Democrats to Expand Tax Credits, Counters Trump Tax Cuts

Senate Democrats are planning to counter the recent taxation cuts imposed by President Donald Trump and his administration. To provide relief and help to children and other low-income households, Senate Democrats will be unveiling a new proposal that expands tax credits.

According to CNBC, Senator Sherrod Brown of Ohio is spearheading the plan of the party. Under this proposal, low-income families without children would experience an increase in their income duty credits. The supposed taxation credit would be increased from a maximum of $530 to $2,070.

An In-Depth Look

A team of senators from the Democratic party are gearing up to file a new bill. Senators Dick Durbin, Michael Bennet, Ron Wyden, and Sherrod Brown have all authored and introduced a new bill in the Senate. Their proposed bill aims to provide stable help to children by giving an allowance, considered the first in American history. Together with an established child allowance, these individuals are also championing the increase of Earned Income Tax Credit for low-income households, notes Vox.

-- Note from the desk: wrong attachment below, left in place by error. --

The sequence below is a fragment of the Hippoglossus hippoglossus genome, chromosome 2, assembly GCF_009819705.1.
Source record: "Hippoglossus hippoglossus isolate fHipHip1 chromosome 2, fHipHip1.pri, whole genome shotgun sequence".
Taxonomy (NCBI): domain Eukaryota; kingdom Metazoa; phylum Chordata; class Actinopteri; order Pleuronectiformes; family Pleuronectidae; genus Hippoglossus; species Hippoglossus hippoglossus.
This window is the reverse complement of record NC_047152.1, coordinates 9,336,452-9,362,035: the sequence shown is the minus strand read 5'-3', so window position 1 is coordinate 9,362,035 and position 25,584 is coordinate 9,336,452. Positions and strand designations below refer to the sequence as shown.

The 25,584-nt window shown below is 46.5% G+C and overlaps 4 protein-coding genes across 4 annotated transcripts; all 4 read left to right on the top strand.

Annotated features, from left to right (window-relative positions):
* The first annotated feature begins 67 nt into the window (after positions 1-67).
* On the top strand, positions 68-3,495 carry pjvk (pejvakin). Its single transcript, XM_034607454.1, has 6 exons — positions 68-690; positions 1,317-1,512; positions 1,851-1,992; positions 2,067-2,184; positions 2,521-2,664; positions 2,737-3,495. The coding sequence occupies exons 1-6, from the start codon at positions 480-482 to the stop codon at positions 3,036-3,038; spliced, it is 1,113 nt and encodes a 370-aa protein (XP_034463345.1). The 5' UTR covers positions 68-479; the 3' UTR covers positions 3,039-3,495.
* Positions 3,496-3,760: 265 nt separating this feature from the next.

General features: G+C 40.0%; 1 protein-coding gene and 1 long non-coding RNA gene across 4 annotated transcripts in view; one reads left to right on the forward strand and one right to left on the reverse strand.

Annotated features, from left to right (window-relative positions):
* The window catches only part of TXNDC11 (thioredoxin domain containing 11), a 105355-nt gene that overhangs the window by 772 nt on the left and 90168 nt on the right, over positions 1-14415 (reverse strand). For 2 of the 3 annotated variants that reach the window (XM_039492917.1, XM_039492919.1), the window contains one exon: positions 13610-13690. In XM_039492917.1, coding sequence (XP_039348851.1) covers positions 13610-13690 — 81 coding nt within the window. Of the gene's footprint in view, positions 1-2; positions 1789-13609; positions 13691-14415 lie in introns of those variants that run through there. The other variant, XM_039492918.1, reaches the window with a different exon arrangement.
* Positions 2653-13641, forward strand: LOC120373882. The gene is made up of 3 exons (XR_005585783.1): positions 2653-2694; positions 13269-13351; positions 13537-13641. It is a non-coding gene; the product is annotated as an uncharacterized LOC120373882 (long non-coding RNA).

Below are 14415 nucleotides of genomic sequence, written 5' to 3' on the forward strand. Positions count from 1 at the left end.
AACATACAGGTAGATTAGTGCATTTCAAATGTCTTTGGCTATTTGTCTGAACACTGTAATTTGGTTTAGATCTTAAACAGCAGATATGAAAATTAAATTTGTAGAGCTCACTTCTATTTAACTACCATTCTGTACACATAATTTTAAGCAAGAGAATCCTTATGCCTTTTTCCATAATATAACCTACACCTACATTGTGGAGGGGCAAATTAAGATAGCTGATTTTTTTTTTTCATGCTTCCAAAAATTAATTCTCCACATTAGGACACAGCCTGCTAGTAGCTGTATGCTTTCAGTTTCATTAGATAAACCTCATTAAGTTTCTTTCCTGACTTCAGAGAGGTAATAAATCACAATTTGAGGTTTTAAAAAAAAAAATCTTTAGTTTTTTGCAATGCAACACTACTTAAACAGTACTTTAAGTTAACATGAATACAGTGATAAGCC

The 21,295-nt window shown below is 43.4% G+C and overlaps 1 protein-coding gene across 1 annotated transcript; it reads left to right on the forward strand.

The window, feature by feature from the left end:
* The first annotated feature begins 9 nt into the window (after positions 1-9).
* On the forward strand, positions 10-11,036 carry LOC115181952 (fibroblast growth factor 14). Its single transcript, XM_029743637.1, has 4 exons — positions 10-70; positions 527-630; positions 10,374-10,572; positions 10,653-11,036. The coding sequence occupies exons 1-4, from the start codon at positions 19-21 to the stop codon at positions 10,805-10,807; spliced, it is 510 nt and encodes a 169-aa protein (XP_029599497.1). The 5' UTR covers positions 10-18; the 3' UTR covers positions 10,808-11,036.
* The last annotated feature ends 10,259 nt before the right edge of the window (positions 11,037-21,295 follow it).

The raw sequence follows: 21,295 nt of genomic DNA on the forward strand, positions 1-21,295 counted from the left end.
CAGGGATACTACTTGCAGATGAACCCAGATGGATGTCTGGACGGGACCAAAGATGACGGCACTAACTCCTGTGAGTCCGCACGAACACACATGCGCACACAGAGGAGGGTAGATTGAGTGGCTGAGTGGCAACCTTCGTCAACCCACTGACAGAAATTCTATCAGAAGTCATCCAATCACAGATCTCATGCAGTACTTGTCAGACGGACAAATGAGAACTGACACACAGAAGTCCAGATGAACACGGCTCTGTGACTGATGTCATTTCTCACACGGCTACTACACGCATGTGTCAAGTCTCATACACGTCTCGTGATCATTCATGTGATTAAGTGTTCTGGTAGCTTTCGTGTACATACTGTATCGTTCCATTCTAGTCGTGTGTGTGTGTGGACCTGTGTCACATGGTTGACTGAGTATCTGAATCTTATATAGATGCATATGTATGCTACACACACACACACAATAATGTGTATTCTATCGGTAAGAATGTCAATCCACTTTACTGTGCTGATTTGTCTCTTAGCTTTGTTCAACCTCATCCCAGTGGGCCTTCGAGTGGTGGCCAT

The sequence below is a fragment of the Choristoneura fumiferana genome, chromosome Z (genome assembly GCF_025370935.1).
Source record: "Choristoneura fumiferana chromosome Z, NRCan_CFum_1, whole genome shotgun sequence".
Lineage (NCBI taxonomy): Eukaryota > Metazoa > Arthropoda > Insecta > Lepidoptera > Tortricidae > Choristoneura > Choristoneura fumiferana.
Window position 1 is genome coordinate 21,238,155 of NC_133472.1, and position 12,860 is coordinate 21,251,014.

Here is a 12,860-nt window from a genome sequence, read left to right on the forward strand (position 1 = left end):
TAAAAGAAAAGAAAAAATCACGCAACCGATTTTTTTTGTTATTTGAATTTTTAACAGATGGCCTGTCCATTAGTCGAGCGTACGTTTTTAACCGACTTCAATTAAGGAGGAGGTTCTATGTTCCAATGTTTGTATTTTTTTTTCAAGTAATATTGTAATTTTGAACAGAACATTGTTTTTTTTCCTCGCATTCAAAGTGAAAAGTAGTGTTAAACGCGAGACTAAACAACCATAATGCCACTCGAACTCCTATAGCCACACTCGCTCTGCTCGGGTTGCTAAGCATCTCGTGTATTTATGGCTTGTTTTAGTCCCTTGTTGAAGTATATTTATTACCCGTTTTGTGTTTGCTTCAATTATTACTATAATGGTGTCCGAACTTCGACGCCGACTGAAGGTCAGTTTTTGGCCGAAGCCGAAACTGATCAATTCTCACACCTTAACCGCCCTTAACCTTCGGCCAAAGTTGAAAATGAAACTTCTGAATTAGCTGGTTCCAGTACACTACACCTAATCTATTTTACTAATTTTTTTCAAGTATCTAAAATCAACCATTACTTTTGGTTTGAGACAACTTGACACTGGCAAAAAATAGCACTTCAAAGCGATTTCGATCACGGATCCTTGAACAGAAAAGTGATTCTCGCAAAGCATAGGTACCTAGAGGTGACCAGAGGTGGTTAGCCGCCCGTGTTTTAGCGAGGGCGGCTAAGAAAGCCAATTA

The new plan is aptly named as the Working Families Tax Relief bill. Apart from increasing the income credit for low-income households without children, it would also provide more inclusion in terms of ages.

In addition, CNBC states that eligible households would receive up to $500 in advance. This amount is good for one-time use and is interest-free. Likewise, this new plan also highlights the ability of families with young children to receive a new tax credit of up to $3,000.

Benefits of the Bill

Vox notes that the proposed bill has numerous advantages. In particular, it highlights the ability of families with low and middle incomes to provide for their children. This stipend can potentially affect their childhood development, their level of education, and their professional careers in the future.

While many people agree that this program could help children gain better footing in life, the cost of funding the whole program would still be debated upon.